Depression Marathon Blog

My photo
Diagnosed with depression 17 years ago, I lost the life I once knew, but in the process re-created a better me. I am alive and functional today because of my dog, my treatment team, my sobriety, and my willingness to re-create myself within the confines of this illness. I hate the illness, but I'm grateful for the person I've become and the opportunities I've seized because of it. I hope writing a depression blog will reduce stigma and improve the understanding and treatment of people with mental illness. All original content copyright to me: etta. Enjoy your visit!

Tuesday, September 29, 2009

today's thoughts

It's hard to believe it is the end of September already. I've been so focused on training, I've hardly noticed the start of fall. That is until today when the temperature dropped into the 40's with a brisk wind! I ran a brisk workout of 6 x 800 meters with 400 meter recovery. It went well. Actually, I felt fairly comfortable, which is always nice during a speed workout. Puck ran my warm-up and cool-down with me, and we both enjoyed a long nap after we got home.

I'm looking forward to this weekend. It is Twin Cities Marathon weekend and many friends are running. I hope they have better weather this year than we did last year. Since I'm scheduled to run 20 miles, I'd love to run it along the marathon course, but I don't think I can figure out the logistics of getting back to my car once I finish. It's so much easier to do the long runs with company. Oh well, it will be fun and motivating to watch all of the local runners cross the finish line.

I'm feeling a little off today. Think I may be coming down with something. My stomach isn't quite right, and I'm a little achey--hence the extra long nap. My knee was sore during the slow sections of my run today, but oddly felt fine during the speed work. I think it is slowly getting better, but I don't think I'll be playing much more golf this year. My mood has seemed a bit lower, too, but that may be the result of worrying about my knee. I hope so. Nevertheless, I'll be paying close attention to how I'm feeling over the next few days. Here's to everything getting back on the right path.

Sunday, September 27, 2009

Knee pain


My knee hurts. I worked today, and I walk all day at work. Walking actually hurts worse than running, so I was pretty sore when I got home. I just looked at my training schedule for this week, and as I suspected, 20 miles is on tap this Saturday. I've decided to take an extra day of rest tomorrow, although I was able to run my 3 mile recovery run today without much difficulty. Like I said, walking causes more discomfort than running.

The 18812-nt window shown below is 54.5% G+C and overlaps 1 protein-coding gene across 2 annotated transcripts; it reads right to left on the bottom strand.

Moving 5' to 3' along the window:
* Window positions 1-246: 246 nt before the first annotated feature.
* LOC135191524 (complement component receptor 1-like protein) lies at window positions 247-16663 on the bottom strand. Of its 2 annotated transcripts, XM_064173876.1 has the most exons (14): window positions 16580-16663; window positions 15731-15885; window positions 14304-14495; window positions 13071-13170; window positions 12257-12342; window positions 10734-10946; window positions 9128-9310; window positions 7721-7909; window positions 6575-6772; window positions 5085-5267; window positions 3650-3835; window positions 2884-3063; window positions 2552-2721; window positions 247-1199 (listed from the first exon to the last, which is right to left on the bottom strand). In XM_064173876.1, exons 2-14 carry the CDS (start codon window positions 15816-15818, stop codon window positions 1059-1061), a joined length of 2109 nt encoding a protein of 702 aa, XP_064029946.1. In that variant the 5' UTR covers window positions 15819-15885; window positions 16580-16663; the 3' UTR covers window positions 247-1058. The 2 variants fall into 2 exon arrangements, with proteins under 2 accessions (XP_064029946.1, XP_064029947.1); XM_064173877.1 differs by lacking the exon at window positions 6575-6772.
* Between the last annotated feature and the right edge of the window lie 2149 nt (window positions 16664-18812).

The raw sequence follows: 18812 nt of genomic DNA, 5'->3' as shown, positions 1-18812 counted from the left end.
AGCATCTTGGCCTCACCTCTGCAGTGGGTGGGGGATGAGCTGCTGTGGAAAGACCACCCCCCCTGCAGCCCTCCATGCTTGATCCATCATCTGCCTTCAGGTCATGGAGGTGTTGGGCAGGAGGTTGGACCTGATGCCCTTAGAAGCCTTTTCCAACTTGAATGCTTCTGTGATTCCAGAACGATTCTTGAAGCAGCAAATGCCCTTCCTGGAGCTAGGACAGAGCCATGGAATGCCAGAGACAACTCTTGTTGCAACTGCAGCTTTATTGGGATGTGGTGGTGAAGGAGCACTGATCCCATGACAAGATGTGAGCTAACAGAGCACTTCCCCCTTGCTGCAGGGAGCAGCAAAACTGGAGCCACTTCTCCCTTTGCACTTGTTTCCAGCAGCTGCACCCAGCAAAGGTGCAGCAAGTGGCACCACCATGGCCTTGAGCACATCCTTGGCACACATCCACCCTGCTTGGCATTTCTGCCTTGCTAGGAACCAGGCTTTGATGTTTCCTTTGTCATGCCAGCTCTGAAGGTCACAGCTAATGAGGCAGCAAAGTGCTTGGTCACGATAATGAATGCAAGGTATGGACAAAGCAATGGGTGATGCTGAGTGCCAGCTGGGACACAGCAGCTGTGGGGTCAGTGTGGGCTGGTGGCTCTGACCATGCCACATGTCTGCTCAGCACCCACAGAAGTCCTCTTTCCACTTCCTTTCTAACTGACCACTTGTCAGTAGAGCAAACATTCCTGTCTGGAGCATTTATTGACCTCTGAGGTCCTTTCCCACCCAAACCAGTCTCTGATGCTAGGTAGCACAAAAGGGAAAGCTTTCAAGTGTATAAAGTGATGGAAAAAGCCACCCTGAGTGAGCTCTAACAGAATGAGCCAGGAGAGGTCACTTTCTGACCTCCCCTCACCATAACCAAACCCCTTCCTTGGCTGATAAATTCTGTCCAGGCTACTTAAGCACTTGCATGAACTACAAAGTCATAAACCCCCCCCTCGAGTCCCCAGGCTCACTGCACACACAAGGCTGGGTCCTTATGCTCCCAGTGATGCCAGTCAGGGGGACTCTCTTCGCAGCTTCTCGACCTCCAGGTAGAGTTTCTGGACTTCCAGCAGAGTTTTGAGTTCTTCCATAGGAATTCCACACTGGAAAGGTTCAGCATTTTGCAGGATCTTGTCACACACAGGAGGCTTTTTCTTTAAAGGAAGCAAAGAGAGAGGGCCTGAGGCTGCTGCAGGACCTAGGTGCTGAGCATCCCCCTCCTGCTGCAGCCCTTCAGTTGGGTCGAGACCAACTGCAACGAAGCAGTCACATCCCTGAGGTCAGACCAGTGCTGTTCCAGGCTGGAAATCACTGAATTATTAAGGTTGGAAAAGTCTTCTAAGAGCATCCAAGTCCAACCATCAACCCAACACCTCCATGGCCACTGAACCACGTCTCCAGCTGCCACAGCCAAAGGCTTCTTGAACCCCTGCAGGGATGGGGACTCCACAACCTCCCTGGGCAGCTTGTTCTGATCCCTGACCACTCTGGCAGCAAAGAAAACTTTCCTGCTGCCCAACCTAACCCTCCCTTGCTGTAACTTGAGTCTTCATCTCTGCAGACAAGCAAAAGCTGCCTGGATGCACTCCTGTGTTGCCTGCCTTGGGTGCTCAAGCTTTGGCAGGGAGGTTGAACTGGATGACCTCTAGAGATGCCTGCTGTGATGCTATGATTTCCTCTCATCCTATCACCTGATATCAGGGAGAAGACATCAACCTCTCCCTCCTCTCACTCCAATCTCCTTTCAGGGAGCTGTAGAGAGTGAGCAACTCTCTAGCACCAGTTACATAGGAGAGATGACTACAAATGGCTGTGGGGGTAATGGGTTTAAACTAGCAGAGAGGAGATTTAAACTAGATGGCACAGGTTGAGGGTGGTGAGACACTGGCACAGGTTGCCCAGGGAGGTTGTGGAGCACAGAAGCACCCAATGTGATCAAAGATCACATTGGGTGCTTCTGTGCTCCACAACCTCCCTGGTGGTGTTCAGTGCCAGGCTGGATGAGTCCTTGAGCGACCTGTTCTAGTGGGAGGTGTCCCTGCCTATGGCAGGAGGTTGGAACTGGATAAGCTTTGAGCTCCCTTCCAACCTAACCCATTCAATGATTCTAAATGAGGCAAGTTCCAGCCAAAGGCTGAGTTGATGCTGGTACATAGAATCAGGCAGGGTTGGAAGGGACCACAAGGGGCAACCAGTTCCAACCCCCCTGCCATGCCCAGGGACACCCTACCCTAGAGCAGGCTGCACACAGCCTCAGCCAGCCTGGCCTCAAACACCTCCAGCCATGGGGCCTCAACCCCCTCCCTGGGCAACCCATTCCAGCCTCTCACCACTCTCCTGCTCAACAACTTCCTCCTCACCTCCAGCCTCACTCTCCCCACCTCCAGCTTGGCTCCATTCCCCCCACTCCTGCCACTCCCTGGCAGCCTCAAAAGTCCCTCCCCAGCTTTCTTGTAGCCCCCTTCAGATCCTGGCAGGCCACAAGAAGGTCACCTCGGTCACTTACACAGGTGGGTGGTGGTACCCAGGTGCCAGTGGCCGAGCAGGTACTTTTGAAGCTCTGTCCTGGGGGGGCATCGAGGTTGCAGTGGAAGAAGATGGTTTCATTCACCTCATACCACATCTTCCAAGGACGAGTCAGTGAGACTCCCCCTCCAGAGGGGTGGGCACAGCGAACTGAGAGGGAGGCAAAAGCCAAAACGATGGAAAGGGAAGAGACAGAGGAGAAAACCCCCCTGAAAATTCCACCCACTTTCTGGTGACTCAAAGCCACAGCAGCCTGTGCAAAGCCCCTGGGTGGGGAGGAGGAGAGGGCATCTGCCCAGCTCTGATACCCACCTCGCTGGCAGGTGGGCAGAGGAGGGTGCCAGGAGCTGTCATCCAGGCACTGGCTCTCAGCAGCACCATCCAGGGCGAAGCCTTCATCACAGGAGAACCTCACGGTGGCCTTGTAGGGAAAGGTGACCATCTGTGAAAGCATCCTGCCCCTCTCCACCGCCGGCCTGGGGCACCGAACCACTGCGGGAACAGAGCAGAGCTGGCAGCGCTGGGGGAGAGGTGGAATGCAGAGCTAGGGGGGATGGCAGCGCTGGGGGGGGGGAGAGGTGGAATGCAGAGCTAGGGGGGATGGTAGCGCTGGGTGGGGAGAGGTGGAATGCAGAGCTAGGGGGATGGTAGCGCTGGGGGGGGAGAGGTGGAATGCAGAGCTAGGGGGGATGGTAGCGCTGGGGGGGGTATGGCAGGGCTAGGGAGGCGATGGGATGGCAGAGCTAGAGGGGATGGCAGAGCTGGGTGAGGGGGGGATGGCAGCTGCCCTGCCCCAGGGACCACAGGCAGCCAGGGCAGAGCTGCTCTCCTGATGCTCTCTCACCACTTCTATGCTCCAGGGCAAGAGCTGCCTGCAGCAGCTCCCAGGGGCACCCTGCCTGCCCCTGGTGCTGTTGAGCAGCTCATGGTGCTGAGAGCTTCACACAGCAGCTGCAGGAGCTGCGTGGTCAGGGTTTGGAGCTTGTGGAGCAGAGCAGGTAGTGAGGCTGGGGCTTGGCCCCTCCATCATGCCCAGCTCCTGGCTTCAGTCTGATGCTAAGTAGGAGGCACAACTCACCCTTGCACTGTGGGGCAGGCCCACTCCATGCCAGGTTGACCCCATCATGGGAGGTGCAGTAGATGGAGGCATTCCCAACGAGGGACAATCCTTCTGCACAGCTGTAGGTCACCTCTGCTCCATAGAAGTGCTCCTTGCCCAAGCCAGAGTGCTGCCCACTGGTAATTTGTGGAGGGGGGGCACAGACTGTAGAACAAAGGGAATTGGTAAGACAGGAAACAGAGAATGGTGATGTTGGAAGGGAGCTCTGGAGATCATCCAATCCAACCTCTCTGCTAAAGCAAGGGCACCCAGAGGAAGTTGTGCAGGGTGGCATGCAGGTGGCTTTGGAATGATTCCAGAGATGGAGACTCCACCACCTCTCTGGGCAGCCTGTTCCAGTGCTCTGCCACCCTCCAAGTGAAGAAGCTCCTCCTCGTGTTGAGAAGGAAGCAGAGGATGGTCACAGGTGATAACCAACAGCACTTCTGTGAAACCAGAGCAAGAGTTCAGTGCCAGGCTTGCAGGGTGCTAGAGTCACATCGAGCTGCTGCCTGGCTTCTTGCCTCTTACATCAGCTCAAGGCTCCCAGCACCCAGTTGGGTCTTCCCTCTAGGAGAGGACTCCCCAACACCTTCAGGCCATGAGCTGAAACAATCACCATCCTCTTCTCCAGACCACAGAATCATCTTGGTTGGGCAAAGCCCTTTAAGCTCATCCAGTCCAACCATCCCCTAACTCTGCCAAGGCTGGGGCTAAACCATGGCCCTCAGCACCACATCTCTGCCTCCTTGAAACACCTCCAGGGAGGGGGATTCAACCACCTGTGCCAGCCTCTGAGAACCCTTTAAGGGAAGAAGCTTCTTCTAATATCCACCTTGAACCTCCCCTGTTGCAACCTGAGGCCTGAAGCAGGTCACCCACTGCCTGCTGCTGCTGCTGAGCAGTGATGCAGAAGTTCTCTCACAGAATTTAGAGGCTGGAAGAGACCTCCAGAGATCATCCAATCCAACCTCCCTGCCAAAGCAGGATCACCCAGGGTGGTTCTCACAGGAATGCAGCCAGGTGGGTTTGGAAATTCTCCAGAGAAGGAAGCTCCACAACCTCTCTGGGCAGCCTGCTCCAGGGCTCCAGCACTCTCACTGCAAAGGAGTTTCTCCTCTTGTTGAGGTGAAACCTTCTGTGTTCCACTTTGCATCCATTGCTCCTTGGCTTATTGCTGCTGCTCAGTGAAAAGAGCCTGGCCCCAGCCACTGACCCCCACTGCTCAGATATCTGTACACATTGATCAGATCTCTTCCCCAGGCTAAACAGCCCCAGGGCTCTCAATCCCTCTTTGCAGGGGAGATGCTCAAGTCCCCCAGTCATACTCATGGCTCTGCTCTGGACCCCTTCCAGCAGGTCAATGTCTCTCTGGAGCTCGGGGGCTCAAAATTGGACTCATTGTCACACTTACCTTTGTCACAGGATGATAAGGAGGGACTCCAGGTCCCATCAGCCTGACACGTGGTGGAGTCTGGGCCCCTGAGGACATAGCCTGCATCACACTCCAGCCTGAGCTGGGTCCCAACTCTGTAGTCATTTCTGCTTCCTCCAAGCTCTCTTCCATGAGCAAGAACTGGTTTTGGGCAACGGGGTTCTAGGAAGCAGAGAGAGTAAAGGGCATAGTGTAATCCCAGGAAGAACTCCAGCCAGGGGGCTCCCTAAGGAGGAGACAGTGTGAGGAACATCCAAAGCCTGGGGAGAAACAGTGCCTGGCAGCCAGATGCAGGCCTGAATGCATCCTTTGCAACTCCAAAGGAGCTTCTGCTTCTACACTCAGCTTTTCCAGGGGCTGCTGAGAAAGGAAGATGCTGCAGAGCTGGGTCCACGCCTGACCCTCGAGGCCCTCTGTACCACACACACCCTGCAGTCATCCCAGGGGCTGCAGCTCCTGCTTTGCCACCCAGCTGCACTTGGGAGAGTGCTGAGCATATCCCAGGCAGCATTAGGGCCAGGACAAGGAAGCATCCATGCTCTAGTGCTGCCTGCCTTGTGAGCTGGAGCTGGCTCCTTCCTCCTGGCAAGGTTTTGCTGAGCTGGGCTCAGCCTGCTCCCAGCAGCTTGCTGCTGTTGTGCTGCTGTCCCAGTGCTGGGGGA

This sucks, and I'm really worried. It's just ITB tendinitis, but tendinitis can sometimes be a bugger to conquer! I'm icing, icing, icing, and I'll continue treating myself with ultrasound at work tomorrow (one benefit of being a PT). But I am worried.

Things were going so well. I resent this distraction! I've worked so hard already. I really don't want this to get in my way. I have a feeling I'll be repeating multiple serenity prayers over the next several days. God, grant me the serenity to accept the things I cannot change... Honestly, I'd rather pray for things to change!

Saturday, September 26, 2009

The long run and the injury

I ran 18 miles today. Saturday mornings are my traditional long run time, and 18 is the longest I've done in this training cycle so far. I'm assuming the 20 milers will start within the next two weeks. Remember, I don't know what's on my schedule next week, as I'm only revealing one week at a time. That strategy is still working for me. It keeps my anticipative anxiety down and allows me to focus on one workout at a time. So, I ran 18 miles today. Next week, I don't know yet!

Despite revealing only one week at a time, I still had anxiety about today's distance. You see, after my 15 miler last Saturday, I felt so good I decided to hit a bucket of golf balls. Well, driving a golf ball requires a fair amount of twisting on my right knee. Long story short, my not-so-brilliant decision to hit a bucket on an already tired knee resulted in the aggravation of an old meniscus injury. Unfortunately, I've been struggling with a bit of tendinitis in that knee as well. I spent most of yesterday fretting about today's 18 miles. I wasn't sure how my knee would respond.

For most of my run today, I was really fretting. My knee hurt. It hurt with every step from 0-11 miles. I considered stopping, but I was more concerned about missing my miles than I was about my knee. A bit of denial was also quite handy. After 12 miles or so, my knee remarkably started to feel better. I don't know why. I'm not going to try to figure it out either. I really don't care! All I know or care about is I was able to finish my run much more comfortably than I began it.

It's several hours later now, and while my knee is sore, it is still less painful than it was when I began the day. I'm sure the ice bath after my run helped. I'll continue icing it throughout the day, too. Who knows? I may wake up tomorrow and not be able to walk, but for now, I'm encouraged.